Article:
A ColorMatrix is in perfect analogy with a regular transformation matrix. For those unfortunate of you who have never encountered a transformation matrix before I’ll recapitulate the fundamentals – just for fun. If you don’t know how to do matrix multiplication you need to
get familiar with that first.

  Life is good for only two things, discovering mathematics and teaching mathematics.
— Siméon Poisson

If we restrict ourselves to two dimensions, we can express a point with its rectangular coordinates x and y, respectively, like this: ( x , y ).

A transformation matrix is a matrix you multiply with the coordinate vector to move it to another place. A rotation matrix, for example, looks like this:

 cos α   -sin α   \
 sin α   cos α   /

Multiplying it with ( x , y ) gives the new position:

(x·cos α + y·sin α , x·sin α – y·cos α )

Apart from rotation, we can also get scaling matrixes as well as sheering matrixes. But we cannot get translation (moving along the coordinate axes a fixed distance) in this way. To get that, we need to augment our representation of both the coordinate vector and the matrix like this:
( x , y , 1 ) and

 m00   m01   0  \
 m10   m11   0   |
 0   0   1   /

This is called homogenous notation and in the form above it doesn’t affect the previous form in any way. Nor does it contribute in any way. But if we make use of the third row, we will be able to do translatation too:

 1   0   0  \
 0   1   0   |
 Tx   Ty   1   /

Multiplying the above matrix with (x , y , 1) gives the new position ( x + Tx, y + Ty , 1 ). Great.

If you want to apply a rotation around a different point than origo, then you have to first translate your coordinate by that point, rotate and then translate back. Three consecutive matrix multiplications? No – now comes the cool part. You can create a new transformation matrix first, which includes all three steps! A great way to optimize your code!

The above is a description of the transformation matrixes used in GDI+ (found in the System.Drawing.Drawing2D namespace). Since we never use the third column (it will always be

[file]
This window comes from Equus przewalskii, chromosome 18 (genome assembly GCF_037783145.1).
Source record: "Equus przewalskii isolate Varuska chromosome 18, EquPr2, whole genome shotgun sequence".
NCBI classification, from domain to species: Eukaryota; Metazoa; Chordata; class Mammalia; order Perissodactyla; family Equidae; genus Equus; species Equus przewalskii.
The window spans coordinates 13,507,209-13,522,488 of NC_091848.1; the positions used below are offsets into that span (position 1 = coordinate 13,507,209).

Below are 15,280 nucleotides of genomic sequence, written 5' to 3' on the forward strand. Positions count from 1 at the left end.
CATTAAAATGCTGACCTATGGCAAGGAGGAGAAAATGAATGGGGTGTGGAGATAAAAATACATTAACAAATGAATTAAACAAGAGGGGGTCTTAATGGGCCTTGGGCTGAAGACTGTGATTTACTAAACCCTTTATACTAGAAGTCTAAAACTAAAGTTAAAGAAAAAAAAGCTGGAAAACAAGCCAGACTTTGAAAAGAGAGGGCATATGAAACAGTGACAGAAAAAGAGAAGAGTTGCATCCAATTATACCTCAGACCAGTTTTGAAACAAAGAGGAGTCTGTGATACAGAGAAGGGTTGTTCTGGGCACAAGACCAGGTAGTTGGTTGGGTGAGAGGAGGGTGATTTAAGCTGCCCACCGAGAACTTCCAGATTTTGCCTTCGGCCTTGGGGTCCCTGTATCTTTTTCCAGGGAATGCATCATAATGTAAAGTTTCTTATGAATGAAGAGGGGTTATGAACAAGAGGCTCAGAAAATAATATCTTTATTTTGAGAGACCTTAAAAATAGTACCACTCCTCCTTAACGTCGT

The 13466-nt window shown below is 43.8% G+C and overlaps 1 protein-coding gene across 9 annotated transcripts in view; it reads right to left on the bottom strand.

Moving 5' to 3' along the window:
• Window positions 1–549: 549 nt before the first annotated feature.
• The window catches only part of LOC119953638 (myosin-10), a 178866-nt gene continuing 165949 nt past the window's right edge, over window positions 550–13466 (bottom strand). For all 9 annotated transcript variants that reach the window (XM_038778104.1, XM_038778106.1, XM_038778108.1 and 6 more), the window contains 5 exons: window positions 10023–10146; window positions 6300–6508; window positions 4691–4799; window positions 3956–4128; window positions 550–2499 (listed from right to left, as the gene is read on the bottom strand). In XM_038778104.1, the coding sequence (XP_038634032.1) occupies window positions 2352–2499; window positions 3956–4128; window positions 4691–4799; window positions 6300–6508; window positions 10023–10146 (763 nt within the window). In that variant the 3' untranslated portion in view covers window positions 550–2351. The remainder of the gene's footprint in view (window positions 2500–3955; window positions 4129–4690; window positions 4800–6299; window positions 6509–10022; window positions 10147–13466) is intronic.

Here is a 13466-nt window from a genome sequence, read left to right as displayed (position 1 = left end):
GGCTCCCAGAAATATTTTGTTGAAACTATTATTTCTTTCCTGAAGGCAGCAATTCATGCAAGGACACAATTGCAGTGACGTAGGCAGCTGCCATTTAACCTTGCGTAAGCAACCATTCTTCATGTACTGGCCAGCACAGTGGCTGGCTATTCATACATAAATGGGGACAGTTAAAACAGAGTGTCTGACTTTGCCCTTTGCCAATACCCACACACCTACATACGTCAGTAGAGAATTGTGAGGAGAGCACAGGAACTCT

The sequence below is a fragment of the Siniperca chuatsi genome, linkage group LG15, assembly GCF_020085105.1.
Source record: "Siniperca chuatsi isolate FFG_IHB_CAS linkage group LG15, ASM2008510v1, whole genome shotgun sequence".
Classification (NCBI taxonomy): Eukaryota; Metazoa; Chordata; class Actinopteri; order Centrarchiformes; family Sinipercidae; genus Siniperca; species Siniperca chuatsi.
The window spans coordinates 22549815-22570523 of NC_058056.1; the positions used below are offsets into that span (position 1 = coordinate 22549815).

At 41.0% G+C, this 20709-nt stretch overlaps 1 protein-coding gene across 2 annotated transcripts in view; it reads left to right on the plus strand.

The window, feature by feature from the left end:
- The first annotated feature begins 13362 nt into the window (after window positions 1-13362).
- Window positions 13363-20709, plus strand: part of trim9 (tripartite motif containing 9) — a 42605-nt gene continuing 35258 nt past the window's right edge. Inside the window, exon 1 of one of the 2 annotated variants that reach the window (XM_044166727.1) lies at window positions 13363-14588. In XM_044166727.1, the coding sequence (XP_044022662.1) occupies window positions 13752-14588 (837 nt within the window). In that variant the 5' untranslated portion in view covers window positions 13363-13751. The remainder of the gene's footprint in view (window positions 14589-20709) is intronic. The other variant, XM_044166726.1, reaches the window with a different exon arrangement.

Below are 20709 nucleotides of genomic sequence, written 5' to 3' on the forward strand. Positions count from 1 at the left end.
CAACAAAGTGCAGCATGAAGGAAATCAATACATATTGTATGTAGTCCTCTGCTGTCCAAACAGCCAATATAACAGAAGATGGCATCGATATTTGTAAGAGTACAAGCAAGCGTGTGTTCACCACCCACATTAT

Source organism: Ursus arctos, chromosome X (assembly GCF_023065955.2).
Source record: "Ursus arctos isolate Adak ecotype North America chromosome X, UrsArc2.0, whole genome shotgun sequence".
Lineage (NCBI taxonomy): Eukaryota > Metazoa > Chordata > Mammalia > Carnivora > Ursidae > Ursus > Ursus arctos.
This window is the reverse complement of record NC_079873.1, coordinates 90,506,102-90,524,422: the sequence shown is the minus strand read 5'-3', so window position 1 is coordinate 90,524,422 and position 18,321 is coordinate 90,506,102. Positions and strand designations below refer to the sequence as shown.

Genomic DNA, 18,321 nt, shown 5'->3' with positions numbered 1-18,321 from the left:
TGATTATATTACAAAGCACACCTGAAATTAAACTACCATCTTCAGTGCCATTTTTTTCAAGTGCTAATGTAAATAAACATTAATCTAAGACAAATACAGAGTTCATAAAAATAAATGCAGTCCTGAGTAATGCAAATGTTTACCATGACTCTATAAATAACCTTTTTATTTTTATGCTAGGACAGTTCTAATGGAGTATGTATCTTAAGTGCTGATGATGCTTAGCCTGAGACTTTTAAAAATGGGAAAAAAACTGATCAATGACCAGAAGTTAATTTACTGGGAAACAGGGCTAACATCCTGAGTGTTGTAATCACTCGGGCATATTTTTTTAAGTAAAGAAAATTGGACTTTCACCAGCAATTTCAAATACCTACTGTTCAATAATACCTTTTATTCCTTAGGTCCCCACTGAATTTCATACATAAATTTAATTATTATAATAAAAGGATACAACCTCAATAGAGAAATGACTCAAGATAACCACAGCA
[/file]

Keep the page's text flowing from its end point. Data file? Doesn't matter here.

( 0 , 0 , 1 )T), GDI+ has simply thrown it away. While I’m still at it; GDI+ provides a Matrix.RotateAt method for us lazy programmers, which will immediately create the “translate, rotate and translate back” matrix for us in one step.

When we move up to three dimensions, we will also be able to work with projection matrixes, which will help us to project our three dimensional world onto a two dimensional plane (=the screen). But now we have moved away from GDI+ and entered DirectX. Enough said about transformation matrixes.

Now a ColorMatrix does the very same thing… to colors!!! It will help us transform a color into a new color. By passing a ColorMatrix to the Graphics.DrawImage method, you can apply your color transformation to every single pixel in an image while painting. A color (or you may read pixel) is expressed like (R , G , B, A , 1) for its red, green, blue and alpha components and then finally the 1 for the homogenous notation (although we never will notice it in practice).

By multiplying a single color (pixel) with this ColorMatrix:

 1   0   0   0   0  \
 0   1   0   0   0   |
 0   0   1   0   0   |
 0   0   0   1/2   0   |
 0   0   0   0   1   /

What will we get? Obviously we get (R , G , B , A/2 , 1). We have, in other words, halved the color’s/pixel’s alpha component and therefore gotten a semi-transparent image! Way cool! Trying out something weird::

 0   1   0   0   0  \
 1   0   0   0   0   |
 0   0   0   0   0   |
 0   0   0   1   0   |
 0   0   1   0   1   /

This will give (G , R , 1 , A , 0 ), which means that we have swapped the red and green components around in our new image as well as tinted it heavily blue (maximum blue component), distorting it considerably.

This may be a little more useful (and is something I use in an application I’m currently writing):

 1.2   0   0   0   0  \
 0   1.2   0   0   0   |
 0   0   0.5   0   0   |
 0   0   0   1   0   |
 0.05   0.05   0   0   1   /

This yields ( 1.2(R+0.05) , 1.2(G+0.05) , 0.5B , A , 1 ). It enhances red and green and suppresses blue (leaving the alpha component intact). In other words, it gives the image a yellow tint, which I use on a picture of wood in order to distinguish wet wood from dry wood in the user interface.

The image to the left has been created from the right image
(the short side of the packet, which are only partly visible on the right packet
here) by using the above color matrix. We also see
a “ghosted” image (with alpha 0.25) showing the size of a full packet.

In this MSDN article, we learn that .NET doesn’t provide a way to create a gray scale image. The author therefore writes a method doing this on a pixel per pixel basis and also demonstrating the use of pointers in unmanaged C#. It’s a good article, and I even thought of rewriting it into hand optimized assembler to show what a boost you can get from that. However, the claim that .NET doesn’t provide a way to create a gray scale image is completely wrong! How do you do it? With a ColorMatrix of course!